VUCast 2.0. The Vanderbilt News Service launched a redesign of its online news network, VUCast, softly on Friday, June 13 (we’re not superstitious) and a bit more loudly this week. The new VUCast does justice to our vast and diverse audio and video collection, better incorporates social bookmarking tools to make sharing easier, and is just plain pleasant to read and navigate. Many thanks to the News Services’ own Mike Petruna, Creative Services’ Amy Blackman, and the crew at Sitemason for helping to make this happen. Take a look and let us know what you think.

Curb Creative Campus. We announced something we’ve been excited about for some time – music industry exec and educational innovator Mike Curb has donated funds and resources to create the new Mike Curb Creative Campus at Vanderbilt, which “will elevate creative practice on and off campus to prepare students to work with globalized markets, engage emerging technologies and navigate increasingly complex intellectual property rules.” Makes me wish I were a student again. Go to the Web site.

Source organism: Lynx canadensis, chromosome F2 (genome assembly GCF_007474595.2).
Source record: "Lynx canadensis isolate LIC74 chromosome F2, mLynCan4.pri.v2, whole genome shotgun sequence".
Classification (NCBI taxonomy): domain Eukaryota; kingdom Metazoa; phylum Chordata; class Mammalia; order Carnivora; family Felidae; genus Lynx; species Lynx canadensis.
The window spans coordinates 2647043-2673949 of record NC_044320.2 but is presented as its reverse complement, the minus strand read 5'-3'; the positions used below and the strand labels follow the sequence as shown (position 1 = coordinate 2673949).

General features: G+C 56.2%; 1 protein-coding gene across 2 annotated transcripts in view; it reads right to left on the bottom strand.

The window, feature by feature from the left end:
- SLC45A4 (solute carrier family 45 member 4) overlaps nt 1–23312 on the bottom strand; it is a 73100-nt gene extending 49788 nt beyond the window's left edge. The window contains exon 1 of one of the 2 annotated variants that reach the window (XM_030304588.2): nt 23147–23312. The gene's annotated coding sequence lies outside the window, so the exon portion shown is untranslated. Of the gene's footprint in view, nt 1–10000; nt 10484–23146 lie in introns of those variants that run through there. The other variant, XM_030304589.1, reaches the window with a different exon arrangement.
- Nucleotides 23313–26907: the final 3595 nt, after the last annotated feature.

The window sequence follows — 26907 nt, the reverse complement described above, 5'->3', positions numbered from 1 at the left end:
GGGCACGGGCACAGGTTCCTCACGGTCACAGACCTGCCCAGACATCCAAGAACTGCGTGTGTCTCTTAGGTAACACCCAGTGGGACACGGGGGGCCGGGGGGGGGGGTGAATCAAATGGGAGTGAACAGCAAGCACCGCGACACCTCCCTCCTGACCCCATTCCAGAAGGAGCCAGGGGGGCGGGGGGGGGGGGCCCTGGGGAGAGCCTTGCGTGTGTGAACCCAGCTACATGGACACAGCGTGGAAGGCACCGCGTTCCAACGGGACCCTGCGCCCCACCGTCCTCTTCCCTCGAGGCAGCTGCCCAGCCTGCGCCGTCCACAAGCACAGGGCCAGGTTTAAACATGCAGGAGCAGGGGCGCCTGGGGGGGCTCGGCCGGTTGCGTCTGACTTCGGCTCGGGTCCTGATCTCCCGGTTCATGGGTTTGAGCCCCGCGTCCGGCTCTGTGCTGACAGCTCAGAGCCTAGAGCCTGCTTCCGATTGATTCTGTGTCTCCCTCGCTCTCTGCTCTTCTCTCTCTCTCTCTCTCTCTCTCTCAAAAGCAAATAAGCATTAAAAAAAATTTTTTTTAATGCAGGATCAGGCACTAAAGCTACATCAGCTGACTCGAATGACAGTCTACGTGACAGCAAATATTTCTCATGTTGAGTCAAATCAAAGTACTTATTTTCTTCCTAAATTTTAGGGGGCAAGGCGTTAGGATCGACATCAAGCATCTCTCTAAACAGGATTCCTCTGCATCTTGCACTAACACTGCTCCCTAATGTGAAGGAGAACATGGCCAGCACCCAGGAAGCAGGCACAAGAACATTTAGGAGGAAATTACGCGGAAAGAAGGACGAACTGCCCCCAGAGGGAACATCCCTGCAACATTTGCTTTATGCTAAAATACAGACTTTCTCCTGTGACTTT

Commons Dean Move-In. Frank Wcislo, the dean of the Commons, Vanderbilt’s new freshman living-learning-campus-within-a-campus, and his family moved into their new digs on campus. The excitement about the upcoming fall semester, when the class of 2012 will move in and experience, shape, expand and explore this grand experiment Vanderbilt has undertaken, is hitting a fever pitch. Watch a video about the dean’s move-in.

Southeastern Communicators Association launched. Our friends at the University of Arkansas invited us some time ago to attend a conference of a new association – SECCA, or the Southeastern Conference Communicators Association. Always a joiner, I volunteered to represent Vandy at the inaugural conference June 8-10 in Fayetteville and boy am I glad I did. Great information, great colleagues, and a lot of fun. I even learned how to call the hogs. In fact, I had so much fun I offered to host the group at Vanderbilt next June. Learn more and view PowerPoints of the presentations on branding, fundraising, crisis management, technology and more here.

This is just a sample of what we’ve been busy with lately and my measly excuse for why I haven’t been blogging. Will stay in better touch. I promise. Really.